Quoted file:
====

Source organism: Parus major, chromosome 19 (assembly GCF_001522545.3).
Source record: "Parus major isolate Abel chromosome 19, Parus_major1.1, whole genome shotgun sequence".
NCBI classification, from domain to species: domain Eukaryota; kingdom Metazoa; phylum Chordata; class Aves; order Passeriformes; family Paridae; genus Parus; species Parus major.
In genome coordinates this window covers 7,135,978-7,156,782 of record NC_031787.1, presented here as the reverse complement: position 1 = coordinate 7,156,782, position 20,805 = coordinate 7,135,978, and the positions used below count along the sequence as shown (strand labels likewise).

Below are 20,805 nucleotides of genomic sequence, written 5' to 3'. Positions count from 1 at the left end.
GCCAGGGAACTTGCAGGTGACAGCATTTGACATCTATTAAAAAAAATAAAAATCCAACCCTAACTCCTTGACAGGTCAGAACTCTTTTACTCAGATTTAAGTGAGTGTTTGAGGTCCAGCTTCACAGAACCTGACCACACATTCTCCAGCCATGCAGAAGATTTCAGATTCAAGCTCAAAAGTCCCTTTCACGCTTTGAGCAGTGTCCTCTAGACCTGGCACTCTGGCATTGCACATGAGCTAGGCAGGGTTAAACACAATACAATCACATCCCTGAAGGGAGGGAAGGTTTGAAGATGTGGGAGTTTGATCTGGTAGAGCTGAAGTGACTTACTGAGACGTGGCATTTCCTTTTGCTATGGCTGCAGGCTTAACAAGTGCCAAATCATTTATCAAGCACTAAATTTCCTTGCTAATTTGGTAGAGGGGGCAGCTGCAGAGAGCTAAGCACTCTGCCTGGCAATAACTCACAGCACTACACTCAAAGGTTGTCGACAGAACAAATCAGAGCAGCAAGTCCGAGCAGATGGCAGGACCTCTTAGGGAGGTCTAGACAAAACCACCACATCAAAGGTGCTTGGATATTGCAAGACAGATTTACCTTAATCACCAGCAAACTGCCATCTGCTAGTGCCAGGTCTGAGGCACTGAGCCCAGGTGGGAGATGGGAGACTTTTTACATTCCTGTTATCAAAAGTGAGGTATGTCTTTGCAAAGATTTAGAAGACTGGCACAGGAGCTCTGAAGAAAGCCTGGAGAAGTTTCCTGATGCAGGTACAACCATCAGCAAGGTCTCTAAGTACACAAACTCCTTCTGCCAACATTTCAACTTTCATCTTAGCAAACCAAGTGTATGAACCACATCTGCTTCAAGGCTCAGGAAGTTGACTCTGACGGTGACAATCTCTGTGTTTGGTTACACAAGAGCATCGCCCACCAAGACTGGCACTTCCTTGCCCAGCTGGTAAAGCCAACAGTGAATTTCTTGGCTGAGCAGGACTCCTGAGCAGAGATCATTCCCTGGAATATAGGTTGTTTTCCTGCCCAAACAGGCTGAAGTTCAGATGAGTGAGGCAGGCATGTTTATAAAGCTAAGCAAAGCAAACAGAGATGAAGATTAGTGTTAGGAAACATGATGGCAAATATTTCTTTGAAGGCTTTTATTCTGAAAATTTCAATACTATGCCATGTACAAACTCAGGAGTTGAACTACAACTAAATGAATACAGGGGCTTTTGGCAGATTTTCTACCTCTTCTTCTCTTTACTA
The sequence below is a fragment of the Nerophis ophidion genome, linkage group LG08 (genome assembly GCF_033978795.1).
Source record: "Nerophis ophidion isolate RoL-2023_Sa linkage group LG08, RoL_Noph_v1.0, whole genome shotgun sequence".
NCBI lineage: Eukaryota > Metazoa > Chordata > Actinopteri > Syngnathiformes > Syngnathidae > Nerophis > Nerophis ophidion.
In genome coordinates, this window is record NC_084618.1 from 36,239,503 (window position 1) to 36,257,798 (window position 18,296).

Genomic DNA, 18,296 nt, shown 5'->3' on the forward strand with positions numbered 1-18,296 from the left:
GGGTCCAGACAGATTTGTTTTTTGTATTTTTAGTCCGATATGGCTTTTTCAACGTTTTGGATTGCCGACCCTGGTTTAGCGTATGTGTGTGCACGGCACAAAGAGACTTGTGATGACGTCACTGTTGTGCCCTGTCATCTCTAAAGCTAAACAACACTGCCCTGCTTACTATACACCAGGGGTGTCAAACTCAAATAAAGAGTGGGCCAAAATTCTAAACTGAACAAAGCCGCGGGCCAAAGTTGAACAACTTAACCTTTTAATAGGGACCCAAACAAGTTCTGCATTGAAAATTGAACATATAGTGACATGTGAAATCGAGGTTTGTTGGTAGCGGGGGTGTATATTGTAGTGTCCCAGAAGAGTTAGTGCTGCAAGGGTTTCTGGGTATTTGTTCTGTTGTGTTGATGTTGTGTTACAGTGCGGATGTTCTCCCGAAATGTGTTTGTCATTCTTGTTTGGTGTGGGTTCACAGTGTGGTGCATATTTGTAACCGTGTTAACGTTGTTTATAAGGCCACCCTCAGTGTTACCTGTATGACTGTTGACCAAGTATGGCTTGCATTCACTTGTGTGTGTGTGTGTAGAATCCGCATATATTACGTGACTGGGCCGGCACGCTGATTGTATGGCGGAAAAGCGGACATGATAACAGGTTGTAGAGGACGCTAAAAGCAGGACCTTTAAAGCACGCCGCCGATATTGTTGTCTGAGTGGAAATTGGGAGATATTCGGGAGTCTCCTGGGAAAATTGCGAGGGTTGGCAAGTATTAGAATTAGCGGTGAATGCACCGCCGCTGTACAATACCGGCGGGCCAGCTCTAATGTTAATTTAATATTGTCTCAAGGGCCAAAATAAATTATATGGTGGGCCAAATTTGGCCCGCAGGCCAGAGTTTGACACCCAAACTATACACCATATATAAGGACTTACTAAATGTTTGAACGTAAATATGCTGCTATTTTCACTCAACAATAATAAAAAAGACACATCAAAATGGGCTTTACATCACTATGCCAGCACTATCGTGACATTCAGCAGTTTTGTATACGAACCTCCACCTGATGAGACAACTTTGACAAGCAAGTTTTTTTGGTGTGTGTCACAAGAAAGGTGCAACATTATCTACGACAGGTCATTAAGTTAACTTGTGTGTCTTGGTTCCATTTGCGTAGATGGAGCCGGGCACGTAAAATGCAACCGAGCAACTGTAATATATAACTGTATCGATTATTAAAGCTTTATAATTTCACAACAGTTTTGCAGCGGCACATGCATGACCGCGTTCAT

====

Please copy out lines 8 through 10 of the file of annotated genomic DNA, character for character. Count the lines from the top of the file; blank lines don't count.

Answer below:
Source record: "Nerophis ophidion isolate RoL-2023_Sa linkage group LG08, RoL_Noph_v1.0, whole genome shotgun sequence".
NCBI lineage: Eukaryota > Metazoa > Chordata > Actinopteri > Syngnathiformes > Syngnathidae > Nerophis > Nerophis ophidion.
In genome coordinates, this window is record NC_084618.1 from 36,239,503 (window position 1) to 36,257,798 (window position 18,296).